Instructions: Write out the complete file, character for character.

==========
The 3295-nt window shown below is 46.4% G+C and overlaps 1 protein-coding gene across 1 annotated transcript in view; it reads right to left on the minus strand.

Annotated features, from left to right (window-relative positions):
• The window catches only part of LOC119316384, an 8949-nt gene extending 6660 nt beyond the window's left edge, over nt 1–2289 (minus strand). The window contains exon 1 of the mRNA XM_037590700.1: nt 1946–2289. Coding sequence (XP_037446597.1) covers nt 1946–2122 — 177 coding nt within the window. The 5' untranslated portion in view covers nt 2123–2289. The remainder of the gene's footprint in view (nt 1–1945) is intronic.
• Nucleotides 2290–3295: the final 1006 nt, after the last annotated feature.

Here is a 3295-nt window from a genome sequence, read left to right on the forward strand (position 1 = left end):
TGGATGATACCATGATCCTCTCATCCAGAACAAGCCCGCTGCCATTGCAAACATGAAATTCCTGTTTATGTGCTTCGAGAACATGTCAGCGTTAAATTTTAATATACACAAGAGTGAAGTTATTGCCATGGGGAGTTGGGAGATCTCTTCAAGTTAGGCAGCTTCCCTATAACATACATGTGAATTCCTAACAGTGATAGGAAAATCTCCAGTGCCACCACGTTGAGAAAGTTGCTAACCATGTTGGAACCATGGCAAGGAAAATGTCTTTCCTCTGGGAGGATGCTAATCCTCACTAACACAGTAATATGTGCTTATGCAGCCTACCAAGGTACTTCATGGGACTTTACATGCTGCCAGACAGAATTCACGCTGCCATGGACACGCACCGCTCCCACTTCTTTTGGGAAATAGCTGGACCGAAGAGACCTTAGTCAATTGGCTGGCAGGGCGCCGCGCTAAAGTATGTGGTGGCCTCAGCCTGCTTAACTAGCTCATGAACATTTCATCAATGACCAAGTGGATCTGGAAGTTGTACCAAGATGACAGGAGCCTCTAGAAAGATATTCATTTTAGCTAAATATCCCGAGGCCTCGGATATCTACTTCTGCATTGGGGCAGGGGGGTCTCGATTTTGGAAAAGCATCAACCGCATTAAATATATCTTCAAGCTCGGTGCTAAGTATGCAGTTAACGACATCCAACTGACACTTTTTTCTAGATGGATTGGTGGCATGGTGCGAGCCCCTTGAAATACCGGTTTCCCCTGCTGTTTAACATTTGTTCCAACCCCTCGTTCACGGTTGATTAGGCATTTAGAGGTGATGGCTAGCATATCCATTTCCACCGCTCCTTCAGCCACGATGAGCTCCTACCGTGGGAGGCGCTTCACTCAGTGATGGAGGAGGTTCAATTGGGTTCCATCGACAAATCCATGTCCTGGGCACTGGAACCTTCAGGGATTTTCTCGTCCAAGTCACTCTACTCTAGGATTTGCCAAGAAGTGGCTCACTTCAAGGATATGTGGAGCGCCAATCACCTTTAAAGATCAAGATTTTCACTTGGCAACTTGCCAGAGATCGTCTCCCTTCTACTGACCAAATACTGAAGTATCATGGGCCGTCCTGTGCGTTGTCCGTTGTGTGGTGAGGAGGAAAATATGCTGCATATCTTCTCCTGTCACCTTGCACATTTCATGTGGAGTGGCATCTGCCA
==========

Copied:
The 3295-nt window shown below is 46.4% G+C and overlaps 1 protein-coding gene across 1 annotated transcript in view; it reads right to left on the minus strand.

Annotated features, from left to right (window-relative positions):
• The window catches only part of LOC119316384, an 8949-nt gene extending 6660 nt beyond the window's left edge, over nt 1–2289 (minus strand). The window contains exon 1 of the mRNA XM_037590700.1: nt 1946–2289. Coding sequence (XP_037446597.1) covers nt 1946–2122 — 177 coding nt within the window. The 5' untranslated portion in view covers nt 2123–2289. The remainder of the gene's footprint in view (nt 1–1945) is intronic.
• Nucleotides 2290–3295: the final 1006 nt, after the last annotated feature.

Here is a 3295-nt window from a genome sequence, read left to right on the forward strand (position 1 = left end):
TGGATGATACCATGATCCTCTCATCCAGAACAAGCCCGCTGCCATTGCAAACATGAAATTCCTGTTTATGTGCTTCGAGAACATGTCAGCGTTAAATTTTAATATACACAAGAGTGAAGTTATTGCCATGGGGAGTTGGGAGATCTCTTCAAGTTAGGCAGCTTCCCTATAACATACATGTGAATTCCTAACAGTGATAGGAAAATCTCCAGTGCCACCACGTTGAGAAAGTTGCTAACCATGTTGGAACCATGGCAAGGAAAATGTCTTTCCTCTGGGAGGATGCTAATCCTCACTAACACAGTAATATGTGCTTATGCAGCCTACCAAGGTACTTCATGGGACTTTACATGCTGCCAGACAGAATTCACGCTGCCATGGACACGCACCGCTCCCACTTCTTTTGGGAAATAGCTGGACCGAAGAGACCTTAGTCAATTGGCTGGCAGGGCGCCGCGCTAAAGTATGTGGTGGCCTCAGCCTGCTTAACTAGCTCATGAACATTTCATCAATGACCAAGTGGATCTGGAAGTTGTACCAAGATGACAGGAGCCTCTAGAAAGATATTCATTTTAGCTAAATATCCCGAGGCCTCGGATATCTACTTCTGCATTGGGGCAGGGGGGTCTCGATTTTGGAAAAGCATCAACCGCATTAAATATATCTTCAAGCTCGGTGCTAAGTATGCAGTTAACGACATCCAACTGACACTTTTTTCTAGATGGATTGGTGGCATGGTGCGAGCCCCTTGAAATACCGGTTTCCCCTGCTGTTTAACATTTGTTCCAACCCCTCGTTCACGGTTGATTAGGCATTTAGAGGTGATGGCTAGCATATCCATTTCCACCGCTCCTTCAGCCACGATGAGCTCCTACCGTGGGAGGCGCTTCACTCAGTGATGGAGGAGGTTCAATTGGGTTCCATCGACAAATCCATGTCCTGGGCACTGGAACCTTCAGGGATTTTCTCGTCCAAGTCACTCTACTCTAGGATTTGCCAAGAAGTGGCTCACTTCAAGGATATGTGGAGCGCCAATCACCTTTAAAGATCAAGATTTTCACTTGGCAACTTGCCAGAGATCGTCTCCCTTCTACTGACCAAATACTGAAGTATCATGGGCCGTCCTGTGCGTTGTCCGTTGTGTGGTGAGGAGGAAAATATGCTGCATATCTTCTCCTGTCACCTTGCACATTTCATGTGGAGTGGCATCTGCCA